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Solving a counting problem

  1. Nov 19, 2014 #1
    we have to make n with k integers.k integers will have to be choosen from k ranges.Every range has a minimum value and a maximum value.In how many ways we can make n
    according to the conditions.For example,k=4,n=10
    and the ranges are :
    1 1
    2 2
    3 3
    4 4

    we can make n in only one way.


    Another example is


    k=2,n=10
    and the ranges are:
    1 10
    1 10
    Here,the result will be 9


    How can I find the number of ways by using inclusion-exclusion principle.Can anyone give me hints with better explanation?
     
  2. jcsd
  3. Nov 24, 2014 #2
    Thanks for the post! This is an automated courtesy bump. Sorry you aren't generating responses at the moment. Do you have any further information, come to any new conclusions or is it possible to reword the post?
     
  4. Nov 25, 2014 #3

    Mark44

    Staff: Mentor

    What does "make n" mean here? If you take one number from each range and add them together, you get 1 + 2 + 3 + 4 = 10. I suppose this is what you mean.
    Or more clearly (I think), there are 9 ways: 1 + 9, 2 + 8, 3 + 7, 4 + 6, 5 + 5, 6 + 4, 7 + 3, 8 + 2, and 9 + 1 for the 9 ways.
    For some problems, the answer is zero. For example, if k = 3 and n = 10 with these ranges:
    1 1
    2 2
    3 3
    The only possible sum is 1 + 2 + 3 = 6
    For a solution to exist it must be the case that ##\sum_k \text{range minima} \leq n \leq \sum_k \text{range maxima}##.
     
  5. Nov 25, 2014 #4
    So, if I may put some notation around this problem, we are trying to find the number of ways to specify a set of k integers ##\{s_i\}## such that each ##s_i## lies within its specified interval, ##a_i \leq s_i \leq b_i##, and ##\sum s_i = m##. The problem specification implies that the values are ordered by claiming 9 solutions (rather than 5) for the second case, so {9,1} is a different solution to {1,9}.

    Obviously a solution is only possibly if ##\sum a_i \leq m \leq \sum b_i##. If ##m = \sum a_i## or ##m = \sum b_i## there is only one set of choices for S

    I also considered changing the problem a little, defining ##r_i = b_i - a_i## and ##m' = m - \sum a_i## and then one needs to find ##\{t_i\}## with ##0 \leq t_i \leq r_i## and ##\sum t_i = m'##. This can be regarded as problem of distributing ##m'## identical balls into an ordered set of cups of limited size. If all the ##r_i > m'## then the limits do not come into play and the number of options is just ##C^{m'+k-1}_{k-1}##. This is obviously a maximum in any case.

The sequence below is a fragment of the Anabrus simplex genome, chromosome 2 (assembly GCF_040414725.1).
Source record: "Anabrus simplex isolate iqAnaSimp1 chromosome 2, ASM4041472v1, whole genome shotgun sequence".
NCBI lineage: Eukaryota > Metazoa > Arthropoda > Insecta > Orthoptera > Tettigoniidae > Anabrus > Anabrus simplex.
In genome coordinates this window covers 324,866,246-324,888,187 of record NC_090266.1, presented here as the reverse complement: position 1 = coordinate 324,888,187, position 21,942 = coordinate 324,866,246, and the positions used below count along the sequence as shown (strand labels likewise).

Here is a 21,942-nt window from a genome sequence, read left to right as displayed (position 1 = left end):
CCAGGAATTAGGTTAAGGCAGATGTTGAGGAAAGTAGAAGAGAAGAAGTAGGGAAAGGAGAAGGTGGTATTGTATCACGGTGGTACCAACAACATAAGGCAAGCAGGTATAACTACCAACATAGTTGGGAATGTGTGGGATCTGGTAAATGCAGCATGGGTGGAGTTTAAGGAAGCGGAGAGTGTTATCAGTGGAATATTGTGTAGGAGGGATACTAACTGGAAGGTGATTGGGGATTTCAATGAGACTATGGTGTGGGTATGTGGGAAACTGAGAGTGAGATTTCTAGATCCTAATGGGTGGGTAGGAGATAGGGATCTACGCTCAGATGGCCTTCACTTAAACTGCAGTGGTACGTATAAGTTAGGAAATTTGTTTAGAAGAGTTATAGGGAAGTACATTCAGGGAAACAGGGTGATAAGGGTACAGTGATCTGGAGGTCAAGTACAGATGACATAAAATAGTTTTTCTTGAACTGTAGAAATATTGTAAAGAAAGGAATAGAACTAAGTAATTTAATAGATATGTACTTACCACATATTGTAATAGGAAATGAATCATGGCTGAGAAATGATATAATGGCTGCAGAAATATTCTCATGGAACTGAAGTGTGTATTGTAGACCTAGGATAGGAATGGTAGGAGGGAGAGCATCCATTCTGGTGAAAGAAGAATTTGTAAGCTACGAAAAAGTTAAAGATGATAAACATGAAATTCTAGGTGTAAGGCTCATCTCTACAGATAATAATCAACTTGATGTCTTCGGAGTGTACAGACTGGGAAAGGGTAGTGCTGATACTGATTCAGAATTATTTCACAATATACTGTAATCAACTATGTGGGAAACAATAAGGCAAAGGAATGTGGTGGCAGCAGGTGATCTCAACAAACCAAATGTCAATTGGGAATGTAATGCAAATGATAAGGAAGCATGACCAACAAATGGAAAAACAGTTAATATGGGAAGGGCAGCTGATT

6. Nov 27, 2014 #5
  7. Nov 27, 2014 #6
    Here's a worked example:
    Determine how many ways can you choose 3 integers, ##a##, ##b##, ##c##, such that ##a+b+c=24## and with ##6 \leq a \leq 14##, ##3 \leq b \leq 10##, ##1 \leq c \leq 6##

    The general approach is as follows:
    • Transform the ranges so that they all run zero to ##r_i## and find the modified sum ##m'##
    • Check for an easy answer (1 or 0)
    • Calculate the number of combinations ##A## as if there were no top limits
      • As above this is ##C^{m'+k-1}_{k-1} ##, in this case ##k=3## so ##A = C^{m'+2}_{2} ##
    • Calculate the number of combinations, ##B(x)##, that break the constraint for each single variable
      • if u is the upper limit on the variable, u+1 breaks the constraint, so preallocate u+1 to that variable and count combinations for the allocation of the remaining units
      • ##B(x) = C^{m'-(u+1)+2}_{2} ##
      • Total these up
    • Calculate the number of combinations that break the constraint for pairs of variables, ##B(x\cup y)##
      • These have been double counted above so need removing
      • As above but preallocate multiple constraint-breaking numbers (if possible), ##C^{m'-(u+1)-(v+1)+2}_{2} ##
    • Calculate the number that break the constraint for all three variables
      • In principle this was triple counted and then triple removed, so needs adding back in, but there won't be any
    • Combine the above results according to the inclusion-exclusion rules
      • Result ##= A - (B(a)+B(b)+Br(c)) + (B(a\cap b)+B(a\cap c)+B(b\cap c)) - B(a\cap b\cap c)##
    ##a'=a-6##
    ##b'=b-3##
    ##c'=c-1##
    Total of lower limits ##= 6+3+1 = 10##
    Revised total ##m' = 24-10 = 14##
    Revised upper limits ##r_i = {8,7,5}##
    ##\sum r_i = 20 ## ∴ no easy answer
    Combinations disregarding upper limits ##C^{14+3-1}_{3-1}= C^{16}_2 = 120##
    Combinations breaking 1-variable constraint
    ## B(a') = C^7_2 = 21##
    ## B(b') = C^8_2 = 28##
    ## B(c') = C^{10}_2 = 45##
    Total ##21+28+45=94##
    Combinations breaking 2-variable constraint
    ## B(a'\cap b')## not possible (9+8>14)
    ## B(a'\cap c)## not possible (9+6>14)
    ## B(b'\cap c')=C^2_2 = 1## (8+6=14)
    Total ##1##
    Reconcile on inclusion-exclusion
    Result ##=120-94+1 = 27##
     
    Last edited: Nov 27, 2014
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